Written by Adolph Klauber, first published in The New York Times, April 26, 1903.
“Making the Props Pop” is a nice news article about Bonnie Durben, a props master out in San Diego.
Over on the Stage Manager’s Forum is an interesting game called “Hell in a Handbag“. You take a simple note from a rehearsal report (such as “Maria is holding a book in I, 3.”). The first person comes up with five questions that arise from that seemingly innocuous note (“What color should Maria’s book be? What size? Any particular title or author? Will the audience see the inside? Hardcover or softcover? Used or new? Should it have a pricetag on it? Does it need a bookmark? Ribbon? Tie closure? Does it get thrown? Dropped? Destroyed? Burned?”). After asking those questions, that person adds a new note for the next person to ask questions about. It’s a great look at how even ordinary props can have many considerations which need to be answered for every production.
In case you missed it, hear is a video of Adam Savage (from Mythbusters) talking about why we make at this year’s Makers Faire.
Joseph O. Holmes has taken these interesting photographs of workspaces over a four year period.
Happy Memorial Day, everybody. Just a short list of links today.
This Ode to a Props Master, by Marissa Bidella, is quite fun.
Magazines from the Future shows off some of the covers of magazines which appeared in the background of the film Blade Runner.
Propnomicon has attempted a gaff of a Mongolian Death Worm using only the traditional materials that the original gaffs were made of: paper, flour, cotton fiber and glue. A “gaff” is a fake “speciman” of an imaginary creature used by carnivals to get people to visit their sideshows. PT Barnum made some of the most famous gaffs, such as the Feejee Mermaid.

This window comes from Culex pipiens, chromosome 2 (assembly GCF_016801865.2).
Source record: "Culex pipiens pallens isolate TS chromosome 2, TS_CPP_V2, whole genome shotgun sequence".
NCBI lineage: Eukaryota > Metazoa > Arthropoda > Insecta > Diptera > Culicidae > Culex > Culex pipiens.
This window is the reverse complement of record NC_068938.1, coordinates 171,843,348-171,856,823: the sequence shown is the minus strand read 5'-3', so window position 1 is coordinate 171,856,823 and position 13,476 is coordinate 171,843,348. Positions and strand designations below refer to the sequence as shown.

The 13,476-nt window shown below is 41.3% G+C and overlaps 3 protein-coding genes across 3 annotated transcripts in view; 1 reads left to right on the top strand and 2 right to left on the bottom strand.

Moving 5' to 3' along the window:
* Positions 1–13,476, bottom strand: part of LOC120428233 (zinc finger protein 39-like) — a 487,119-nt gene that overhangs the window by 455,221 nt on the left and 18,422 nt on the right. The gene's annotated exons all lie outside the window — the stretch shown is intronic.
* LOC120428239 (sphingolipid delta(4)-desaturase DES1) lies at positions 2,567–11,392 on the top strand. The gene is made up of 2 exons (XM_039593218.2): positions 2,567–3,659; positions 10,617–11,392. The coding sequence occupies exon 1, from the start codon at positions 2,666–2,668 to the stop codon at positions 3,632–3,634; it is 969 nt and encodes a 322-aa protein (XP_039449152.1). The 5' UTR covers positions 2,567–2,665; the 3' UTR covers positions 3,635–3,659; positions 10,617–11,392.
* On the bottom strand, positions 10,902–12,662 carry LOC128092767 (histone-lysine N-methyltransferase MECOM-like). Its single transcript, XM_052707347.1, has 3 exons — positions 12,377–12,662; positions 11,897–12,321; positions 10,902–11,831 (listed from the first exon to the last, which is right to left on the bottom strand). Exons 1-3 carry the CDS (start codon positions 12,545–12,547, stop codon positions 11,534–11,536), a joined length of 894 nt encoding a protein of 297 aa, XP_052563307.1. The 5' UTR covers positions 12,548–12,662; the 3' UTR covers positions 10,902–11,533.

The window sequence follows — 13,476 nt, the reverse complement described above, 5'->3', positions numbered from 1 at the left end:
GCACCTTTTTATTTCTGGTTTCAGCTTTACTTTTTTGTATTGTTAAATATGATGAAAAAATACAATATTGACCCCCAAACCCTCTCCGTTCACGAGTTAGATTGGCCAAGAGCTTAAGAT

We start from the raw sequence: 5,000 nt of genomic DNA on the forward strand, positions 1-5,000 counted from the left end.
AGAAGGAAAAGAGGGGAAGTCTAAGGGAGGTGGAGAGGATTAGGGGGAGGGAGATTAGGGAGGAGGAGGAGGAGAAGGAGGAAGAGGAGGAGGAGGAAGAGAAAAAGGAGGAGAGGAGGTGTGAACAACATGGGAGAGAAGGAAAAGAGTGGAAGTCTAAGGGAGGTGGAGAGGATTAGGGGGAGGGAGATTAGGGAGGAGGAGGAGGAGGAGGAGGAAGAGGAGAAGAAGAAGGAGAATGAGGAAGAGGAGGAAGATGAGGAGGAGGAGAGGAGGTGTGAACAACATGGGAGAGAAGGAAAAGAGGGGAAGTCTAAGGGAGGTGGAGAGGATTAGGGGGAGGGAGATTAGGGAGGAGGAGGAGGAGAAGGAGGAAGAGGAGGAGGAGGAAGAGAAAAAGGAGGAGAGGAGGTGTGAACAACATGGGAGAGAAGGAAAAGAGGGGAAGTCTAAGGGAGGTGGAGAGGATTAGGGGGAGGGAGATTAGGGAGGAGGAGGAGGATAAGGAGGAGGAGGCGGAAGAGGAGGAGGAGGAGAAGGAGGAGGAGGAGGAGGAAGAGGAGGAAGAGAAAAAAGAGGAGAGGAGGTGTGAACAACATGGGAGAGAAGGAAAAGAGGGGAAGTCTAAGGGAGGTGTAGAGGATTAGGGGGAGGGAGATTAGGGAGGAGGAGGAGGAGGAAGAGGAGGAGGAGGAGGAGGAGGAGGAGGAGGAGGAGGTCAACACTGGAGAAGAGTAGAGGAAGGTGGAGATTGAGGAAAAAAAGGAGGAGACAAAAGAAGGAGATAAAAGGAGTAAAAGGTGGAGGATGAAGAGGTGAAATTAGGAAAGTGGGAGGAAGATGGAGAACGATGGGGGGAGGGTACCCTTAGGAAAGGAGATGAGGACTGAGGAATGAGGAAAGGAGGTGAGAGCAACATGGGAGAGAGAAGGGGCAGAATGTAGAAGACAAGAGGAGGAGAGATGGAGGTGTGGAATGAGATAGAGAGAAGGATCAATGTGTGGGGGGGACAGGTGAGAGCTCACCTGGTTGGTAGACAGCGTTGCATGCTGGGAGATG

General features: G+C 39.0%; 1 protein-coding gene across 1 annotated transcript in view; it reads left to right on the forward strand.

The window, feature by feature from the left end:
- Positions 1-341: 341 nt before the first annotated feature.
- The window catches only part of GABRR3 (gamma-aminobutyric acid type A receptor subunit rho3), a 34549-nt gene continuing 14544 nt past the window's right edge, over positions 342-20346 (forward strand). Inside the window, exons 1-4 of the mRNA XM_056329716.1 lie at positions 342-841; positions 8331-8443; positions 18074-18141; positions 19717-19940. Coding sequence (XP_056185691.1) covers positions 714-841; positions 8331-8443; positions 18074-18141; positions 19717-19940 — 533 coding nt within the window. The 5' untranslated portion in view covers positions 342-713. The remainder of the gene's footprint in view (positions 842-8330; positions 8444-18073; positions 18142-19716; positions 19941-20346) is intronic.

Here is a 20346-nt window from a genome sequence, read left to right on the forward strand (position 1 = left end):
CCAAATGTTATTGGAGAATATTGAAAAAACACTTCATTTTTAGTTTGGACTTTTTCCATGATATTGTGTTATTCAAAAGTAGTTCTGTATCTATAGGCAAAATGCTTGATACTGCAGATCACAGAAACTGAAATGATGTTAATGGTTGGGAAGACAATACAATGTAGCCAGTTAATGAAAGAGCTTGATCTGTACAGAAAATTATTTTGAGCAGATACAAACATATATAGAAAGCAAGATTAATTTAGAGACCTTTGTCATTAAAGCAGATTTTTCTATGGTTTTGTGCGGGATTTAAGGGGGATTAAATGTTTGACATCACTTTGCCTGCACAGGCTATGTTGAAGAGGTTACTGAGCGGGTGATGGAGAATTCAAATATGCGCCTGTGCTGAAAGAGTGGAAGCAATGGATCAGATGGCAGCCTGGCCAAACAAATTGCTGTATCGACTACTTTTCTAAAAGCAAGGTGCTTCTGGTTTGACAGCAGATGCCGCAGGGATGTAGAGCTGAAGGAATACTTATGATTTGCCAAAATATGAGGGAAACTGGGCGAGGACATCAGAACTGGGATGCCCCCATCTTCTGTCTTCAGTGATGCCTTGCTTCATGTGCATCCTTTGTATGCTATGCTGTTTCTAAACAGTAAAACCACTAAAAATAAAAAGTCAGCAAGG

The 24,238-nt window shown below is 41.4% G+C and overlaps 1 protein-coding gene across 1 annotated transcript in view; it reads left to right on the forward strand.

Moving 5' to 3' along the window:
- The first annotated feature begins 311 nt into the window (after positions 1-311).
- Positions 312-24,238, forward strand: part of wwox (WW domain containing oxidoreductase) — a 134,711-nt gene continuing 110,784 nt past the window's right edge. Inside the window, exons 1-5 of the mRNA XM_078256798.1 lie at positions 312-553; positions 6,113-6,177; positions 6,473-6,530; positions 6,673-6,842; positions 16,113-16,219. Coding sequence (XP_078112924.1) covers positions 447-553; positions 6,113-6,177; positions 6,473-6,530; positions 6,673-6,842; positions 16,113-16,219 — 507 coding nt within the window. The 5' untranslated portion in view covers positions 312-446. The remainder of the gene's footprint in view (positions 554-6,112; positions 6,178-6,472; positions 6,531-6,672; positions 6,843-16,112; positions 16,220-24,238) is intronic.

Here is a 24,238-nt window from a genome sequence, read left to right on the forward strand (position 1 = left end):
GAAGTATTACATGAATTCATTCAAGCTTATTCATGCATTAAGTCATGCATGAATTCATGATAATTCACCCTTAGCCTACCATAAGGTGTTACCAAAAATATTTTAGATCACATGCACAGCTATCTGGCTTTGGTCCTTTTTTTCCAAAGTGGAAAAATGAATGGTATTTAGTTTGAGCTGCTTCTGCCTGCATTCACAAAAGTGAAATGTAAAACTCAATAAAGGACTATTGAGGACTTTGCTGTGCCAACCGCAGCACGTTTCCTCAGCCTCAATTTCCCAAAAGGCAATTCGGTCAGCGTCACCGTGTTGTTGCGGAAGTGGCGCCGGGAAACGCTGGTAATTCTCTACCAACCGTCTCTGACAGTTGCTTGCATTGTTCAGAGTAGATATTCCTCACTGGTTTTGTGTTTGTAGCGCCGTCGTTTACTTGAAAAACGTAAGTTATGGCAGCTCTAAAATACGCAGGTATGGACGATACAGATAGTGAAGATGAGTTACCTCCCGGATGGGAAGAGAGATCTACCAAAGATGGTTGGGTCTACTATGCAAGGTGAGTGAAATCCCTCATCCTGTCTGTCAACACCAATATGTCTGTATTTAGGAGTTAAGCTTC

Mother’s Day is this Sunday. Bill Tull, the prop master on Conan O’Brian, has some Mother’s Day gift ideas for those on a budget.
Here’s a blast from the past: an Interview with Anna Marchant, who was a prop maker on the two Matrix sequels. It’s a great interview because it really cuts to the heart of what kind of materials she works with, how the prop department interacts with other departments, and all the other day-to-day details that other interviews forego to talk about “cool props” or “what it’s like to work with movie stars”.
Dallas Poll, a prop maker on Lord of the Rings, had his house burglarized recently, with a number of props and memorabilia stolen. To make matters worse, one of the items stolen was his Stormtrooper costume—and the thieves struck on Star Wars Day!
Rich Dionne’s latest post is about working together in the theatre. This isn’t just about how a playwright works with a director; this is about collaboration within the production department itself, and how important it is for props, costumes, lighting, sound and scenery to occasionally work together on tasks and not just throw walls up around their individual departments.
Robert Lang does a nice job summing up the advantages of not measuring your work. Relying on measuring devices introduces inaccuracies into your work. Sounds counter-intuitive, right? Check the article out.